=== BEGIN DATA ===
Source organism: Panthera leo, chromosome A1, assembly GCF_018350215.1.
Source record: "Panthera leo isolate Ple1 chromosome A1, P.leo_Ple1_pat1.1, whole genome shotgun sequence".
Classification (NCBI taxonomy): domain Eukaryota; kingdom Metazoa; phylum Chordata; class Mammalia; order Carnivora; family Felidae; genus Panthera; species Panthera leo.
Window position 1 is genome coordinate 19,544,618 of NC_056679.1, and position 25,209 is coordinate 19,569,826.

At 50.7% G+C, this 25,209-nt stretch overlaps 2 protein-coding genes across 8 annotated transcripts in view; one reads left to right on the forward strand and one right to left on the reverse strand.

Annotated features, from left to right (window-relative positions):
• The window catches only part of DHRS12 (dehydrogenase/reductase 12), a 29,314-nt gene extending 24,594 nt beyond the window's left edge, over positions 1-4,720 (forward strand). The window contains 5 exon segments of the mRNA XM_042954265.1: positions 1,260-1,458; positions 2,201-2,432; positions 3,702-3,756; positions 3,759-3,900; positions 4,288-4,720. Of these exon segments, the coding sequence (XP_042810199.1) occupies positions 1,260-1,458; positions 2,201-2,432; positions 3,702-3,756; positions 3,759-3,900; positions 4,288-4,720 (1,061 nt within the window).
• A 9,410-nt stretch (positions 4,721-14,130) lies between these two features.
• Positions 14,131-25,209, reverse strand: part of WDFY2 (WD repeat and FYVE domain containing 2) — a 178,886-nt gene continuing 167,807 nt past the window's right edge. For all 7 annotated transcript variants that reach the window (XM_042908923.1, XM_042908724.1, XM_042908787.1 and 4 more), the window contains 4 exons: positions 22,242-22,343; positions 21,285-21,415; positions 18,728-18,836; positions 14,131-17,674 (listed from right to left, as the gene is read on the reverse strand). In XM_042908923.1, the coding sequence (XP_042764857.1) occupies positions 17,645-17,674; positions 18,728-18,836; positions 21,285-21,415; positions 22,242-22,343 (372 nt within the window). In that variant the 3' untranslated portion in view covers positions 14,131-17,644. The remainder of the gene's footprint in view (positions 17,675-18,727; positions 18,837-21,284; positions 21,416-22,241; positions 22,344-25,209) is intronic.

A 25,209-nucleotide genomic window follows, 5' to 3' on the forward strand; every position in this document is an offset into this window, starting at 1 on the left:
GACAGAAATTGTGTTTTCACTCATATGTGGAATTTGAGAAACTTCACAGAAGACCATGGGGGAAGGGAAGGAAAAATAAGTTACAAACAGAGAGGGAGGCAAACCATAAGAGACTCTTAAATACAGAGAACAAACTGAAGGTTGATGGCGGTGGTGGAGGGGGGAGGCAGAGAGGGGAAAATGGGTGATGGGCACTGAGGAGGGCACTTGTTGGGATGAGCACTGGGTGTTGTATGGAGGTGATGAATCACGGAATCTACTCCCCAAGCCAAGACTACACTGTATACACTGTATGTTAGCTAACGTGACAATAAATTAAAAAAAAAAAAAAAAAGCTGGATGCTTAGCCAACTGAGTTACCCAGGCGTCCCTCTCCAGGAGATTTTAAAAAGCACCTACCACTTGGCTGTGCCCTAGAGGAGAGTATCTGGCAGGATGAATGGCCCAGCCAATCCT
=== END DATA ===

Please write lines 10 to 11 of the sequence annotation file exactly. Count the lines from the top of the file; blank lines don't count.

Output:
A 25,209-nucleotide genomic window follows, 5' to 3' on the forward strand; every position in this document is an offset into this window, starting at 1 on the left:
GACAGAAATTGTGTTTTCACTCATATGTGGAATTTGAGAAACTTCACAGAAGACCATGGGGGAAGGGAAGGAAAAATAAGTTACAAACAGAGAGGGAGGCAAACCATAAGAGACTCTTAAATACAGAGAACAAACTGAAGGTTGATGGCGGTGGTGGAGGGGGGAGGCAGAGAGGGGAAAATGGGTGATGGGCACTGAGGAGGGCACTTGTTGGGATGAGCACTGGGTGTTGTATGGAGGTGATGAATCACGGAATCTACTCCCCAAGCCAAGACTACACTGTATACACTGTATGTTAGCTAACGTGACAATAAATTAAAAAAAAAAAAAAAAAGCTGGATGCTTAGCCAACTGAGTTACCCAGGCGTCCCTCTCCAGGAGATTTTAAAAAGCACCTACCACTTGGCTGTGCCCTAGAGGAGAGTATCTGGCAGGATGAATGGCCCAGCCAATCCT